Wherever I live (and I’ve lived in many places) I always support local heritage and traditions. Not blindly, only if it adds value or something special to local life.
On Hong-Kong-side, where Gage Street meets Lyndhurst Terrace, you’ll find the Lan Fong Yuen restaurant, which, since the 1950s, has served a drink called “silk-stocking milk tea” from a little green booth just outside its front door.
The booth, a registered dai pai dong (an outside eatery), is owned by Lum Muk-ho, a man well into his eighties; but government policy does not allow a dai pai dong owner to pass the licence to another person, so someday it will have to close.
From the booth, they sell the “milk tea” to go, but I wanted to check out the restaurant inside. It was smaller than I expected – but very busy – and is frequented mainly by workers from the local shops and offices. Snack-type dishes seemed popular, so I ordered some French toast and, of course, a glass of the legendary milk tea.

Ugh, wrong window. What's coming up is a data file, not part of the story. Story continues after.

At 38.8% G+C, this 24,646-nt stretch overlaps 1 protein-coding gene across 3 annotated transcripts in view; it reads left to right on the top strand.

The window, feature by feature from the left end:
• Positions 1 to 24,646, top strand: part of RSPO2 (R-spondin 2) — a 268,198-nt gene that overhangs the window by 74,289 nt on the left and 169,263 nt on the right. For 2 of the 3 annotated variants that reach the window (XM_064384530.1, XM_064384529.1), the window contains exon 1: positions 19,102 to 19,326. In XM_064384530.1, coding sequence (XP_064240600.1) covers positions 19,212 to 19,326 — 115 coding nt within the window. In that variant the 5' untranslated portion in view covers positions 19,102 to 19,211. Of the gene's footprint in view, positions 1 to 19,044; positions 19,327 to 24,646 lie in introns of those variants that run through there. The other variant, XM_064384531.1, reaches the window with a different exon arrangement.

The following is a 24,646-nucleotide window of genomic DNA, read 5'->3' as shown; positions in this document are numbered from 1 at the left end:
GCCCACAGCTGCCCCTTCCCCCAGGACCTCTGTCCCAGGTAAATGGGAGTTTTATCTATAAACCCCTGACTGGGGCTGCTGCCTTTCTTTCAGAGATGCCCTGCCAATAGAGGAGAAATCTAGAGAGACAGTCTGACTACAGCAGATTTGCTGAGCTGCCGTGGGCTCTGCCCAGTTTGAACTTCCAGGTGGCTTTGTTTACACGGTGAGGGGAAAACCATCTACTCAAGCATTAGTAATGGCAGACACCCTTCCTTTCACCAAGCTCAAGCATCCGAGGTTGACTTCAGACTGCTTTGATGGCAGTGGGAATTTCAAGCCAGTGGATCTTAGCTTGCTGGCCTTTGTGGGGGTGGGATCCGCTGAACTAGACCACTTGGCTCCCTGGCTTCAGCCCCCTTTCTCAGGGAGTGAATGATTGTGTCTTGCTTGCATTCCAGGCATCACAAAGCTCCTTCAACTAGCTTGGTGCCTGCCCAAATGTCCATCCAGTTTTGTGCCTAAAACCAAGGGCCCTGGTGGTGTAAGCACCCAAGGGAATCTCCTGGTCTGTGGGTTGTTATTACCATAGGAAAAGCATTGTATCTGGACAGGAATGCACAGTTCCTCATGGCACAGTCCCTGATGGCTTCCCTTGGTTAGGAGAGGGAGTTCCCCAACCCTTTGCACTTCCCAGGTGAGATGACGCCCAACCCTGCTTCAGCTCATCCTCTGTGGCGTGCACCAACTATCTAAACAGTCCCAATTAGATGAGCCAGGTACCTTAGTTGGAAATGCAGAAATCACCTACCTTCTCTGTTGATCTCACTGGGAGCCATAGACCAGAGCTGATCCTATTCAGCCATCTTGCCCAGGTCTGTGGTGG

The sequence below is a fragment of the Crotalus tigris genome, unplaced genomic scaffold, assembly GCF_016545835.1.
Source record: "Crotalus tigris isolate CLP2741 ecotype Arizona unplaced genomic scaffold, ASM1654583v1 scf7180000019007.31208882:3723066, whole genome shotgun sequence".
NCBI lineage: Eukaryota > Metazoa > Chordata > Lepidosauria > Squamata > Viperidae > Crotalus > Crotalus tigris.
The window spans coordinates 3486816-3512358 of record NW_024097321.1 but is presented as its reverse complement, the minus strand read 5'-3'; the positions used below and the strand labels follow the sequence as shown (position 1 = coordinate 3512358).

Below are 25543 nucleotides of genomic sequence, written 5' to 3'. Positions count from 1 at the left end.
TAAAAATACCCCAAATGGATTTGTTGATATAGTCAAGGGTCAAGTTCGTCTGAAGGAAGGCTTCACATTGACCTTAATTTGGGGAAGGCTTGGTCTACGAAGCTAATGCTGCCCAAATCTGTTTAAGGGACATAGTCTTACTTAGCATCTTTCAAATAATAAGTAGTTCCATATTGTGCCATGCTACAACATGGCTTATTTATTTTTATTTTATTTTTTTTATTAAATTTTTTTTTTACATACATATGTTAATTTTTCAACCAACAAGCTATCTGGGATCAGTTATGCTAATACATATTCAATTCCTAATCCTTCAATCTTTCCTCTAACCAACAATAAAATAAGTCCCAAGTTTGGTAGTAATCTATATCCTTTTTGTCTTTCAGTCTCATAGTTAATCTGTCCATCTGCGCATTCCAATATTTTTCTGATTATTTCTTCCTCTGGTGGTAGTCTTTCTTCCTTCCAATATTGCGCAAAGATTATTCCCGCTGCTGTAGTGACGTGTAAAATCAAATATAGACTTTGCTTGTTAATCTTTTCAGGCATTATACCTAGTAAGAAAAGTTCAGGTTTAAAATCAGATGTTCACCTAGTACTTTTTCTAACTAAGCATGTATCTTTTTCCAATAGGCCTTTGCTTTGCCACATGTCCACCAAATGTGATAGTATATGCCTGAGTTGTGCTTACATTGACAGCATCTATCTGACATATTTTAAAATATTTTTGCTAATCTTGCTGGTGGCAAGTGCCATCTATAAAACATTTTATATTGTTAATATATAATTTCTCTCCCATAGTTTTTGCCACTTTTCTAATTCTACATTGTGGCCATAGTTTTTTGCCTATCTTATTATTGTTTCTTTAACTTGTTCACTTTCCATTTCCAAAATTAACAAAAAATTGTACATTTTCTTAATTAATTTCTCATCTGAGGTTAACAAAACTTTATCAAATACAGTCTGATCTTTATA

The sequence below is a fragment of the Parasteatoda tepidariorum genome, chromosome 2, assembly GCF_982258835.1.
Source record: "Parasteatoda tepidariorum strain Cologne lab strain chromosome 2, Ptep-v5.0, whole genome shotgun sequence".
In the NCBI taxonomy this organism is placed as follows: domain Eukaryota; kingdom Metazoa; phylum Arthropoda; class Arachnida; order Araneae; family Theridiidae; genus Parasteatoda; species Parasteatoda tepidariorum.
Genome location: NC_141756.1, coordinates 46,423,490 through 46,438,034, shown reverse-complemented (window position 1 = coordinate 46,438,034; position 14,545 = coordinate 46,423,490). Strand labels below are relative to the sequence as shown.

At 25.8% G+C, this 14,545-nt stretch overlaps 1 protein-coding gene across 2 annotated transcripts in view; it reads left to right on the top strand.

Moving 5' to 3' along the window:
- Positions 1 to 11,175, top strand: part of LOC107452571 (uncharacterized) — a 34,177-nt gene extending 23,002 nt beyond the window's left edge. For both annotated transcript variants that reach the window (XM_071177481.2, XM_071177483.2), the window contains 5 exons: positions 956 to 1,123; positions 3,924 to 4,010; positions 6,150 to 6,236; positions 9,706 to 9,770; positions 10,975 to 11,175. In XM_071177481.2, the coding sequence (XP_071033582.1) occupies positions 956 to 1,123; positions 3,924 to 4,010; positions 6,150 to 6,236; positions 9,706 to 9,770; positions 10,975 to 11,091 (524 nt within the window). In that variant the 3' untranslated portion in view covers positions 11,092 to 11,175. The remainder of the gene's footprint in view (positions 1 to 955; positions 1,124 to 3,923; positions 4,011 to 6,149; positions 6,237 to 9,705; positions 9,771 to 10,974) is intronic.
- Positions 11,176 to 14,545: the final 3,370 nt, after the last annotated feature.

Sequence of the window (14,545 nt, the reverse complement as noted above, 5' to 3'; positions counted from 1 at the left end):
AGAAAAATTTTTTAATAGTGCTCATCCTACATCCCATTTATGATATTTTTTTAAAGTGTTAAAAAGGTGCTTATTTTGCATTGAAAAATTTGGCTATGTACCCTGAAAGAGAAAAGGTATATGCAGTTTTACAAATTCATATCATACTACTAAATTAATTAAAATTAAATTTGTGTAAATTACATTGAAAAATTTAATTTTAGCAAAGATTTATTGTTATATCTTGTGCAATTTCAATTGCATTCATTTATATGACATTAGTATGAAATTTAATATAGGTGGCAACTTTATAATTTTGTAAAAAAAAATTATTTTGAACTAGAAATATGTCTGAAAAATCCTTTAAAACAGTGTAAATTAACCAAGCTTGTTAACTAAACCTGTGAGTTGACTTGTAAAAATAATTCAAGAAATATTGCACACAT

However, when the tea arrived, I was reminded of the old saying: ‘If it looks like a duck … then it probably is a duck’. To my eyes, it looked like tea with con-densed milk. It even tasted like tea with condensed milk. So, it probably is.
To say I felt disappointed would be an understatement.
The day Mr. Lum goes to the great restaurant in the sky will be a sad day. But, after he’s gone, I shall not support any effort to save the little green booth.
I’m guessing this booth became a fixture simply because nobody could be bothered to remove it. In my view, it has no real heritage value, and adds nothing special to local life. At the appropriate time, someone should remove it.
I won’t tell you how to get there as I don’t want to waste your time.